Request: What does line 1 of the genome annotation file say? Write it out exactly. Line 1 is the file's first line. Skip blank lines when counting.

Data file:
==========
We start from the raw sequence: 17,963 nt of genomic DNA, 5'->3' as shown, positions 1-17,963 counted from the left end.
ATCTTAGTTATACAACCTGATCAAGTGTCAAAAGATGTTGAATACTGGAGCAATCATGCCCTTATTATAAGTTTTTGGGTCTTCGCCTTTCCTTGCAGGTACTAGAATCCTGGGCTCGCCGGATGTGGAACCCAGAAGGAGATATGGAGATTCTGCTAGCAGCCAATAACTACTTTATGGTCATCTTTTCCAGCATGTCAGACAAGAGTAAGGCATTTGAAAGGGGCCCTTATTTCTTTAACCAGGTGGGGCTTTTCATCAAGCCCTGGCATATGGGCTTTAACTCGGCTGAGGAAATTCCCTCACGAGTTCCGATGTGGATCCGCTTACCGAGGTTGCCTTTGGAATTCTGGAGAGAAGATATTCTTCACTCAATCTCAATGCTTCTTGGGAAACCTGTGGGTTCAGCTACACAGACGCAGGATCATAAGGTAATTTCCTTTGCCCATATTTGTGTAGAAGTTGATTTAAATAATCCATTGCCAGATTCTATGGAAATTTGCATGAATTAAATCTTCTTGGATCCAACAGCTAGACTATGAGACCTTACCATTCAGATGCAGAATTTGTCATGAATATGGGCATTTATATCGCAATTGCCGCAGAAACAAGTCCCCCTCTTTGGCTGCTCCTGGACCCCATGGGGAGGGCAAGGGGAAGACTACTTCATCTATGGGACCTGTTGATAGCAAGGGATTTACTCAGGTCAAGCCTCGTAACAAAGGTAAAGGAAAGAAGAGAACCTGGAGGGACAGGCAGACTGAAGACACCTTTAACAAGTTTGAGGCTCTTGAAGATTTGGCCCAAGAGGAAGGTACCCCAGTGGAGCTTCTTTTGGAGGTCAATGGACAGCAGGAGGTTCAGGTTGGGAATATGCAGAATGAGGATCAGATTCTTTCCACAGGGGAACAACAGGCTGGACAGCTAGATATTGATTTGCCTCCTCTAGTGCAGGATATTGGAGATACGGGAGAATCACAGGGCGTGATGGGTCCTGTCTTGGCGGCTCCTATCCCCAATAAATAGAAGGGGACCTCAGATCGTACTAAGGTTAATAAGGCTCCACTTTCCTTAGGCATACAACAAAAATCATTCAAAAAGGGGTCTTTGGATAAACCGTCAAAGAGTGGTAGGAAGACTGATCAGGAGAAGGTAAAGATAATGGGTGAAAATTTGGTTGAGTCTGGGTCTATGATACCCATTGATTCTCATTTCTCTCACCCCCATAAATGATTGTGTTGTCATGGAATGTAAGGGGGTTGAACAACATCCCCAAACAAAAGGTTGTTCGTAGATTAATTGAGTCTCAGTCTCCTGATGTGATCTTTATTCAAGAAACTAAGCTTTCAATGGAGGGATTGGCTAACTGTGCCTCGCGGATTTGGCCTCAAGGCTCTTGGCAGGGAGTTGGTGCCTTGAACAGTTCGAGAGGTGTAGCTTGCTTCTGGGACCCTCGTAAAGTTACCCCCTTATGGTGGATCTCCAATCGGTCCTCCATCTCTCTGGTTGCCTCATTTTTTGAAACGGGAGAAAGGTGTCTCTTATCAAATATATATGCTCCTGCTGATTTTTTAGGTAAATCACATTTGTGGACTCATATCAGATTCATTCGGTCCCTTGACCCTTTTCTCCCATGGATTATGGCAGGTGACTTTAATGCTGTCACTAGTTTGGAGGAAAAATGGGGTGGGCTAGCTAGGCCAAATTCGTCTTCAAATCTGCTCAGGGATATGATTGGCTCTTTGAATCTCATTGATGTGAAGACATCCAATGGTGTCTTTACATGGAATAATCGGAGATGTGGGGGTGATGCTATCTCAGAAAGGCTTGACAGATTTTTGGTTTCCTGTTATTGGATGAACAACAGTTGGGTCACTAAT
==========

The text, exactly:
We start from the raw sequence: 17,963 nt of genomic DNA, 5'->3' as shown, positions 1-17,963 counted from the left end.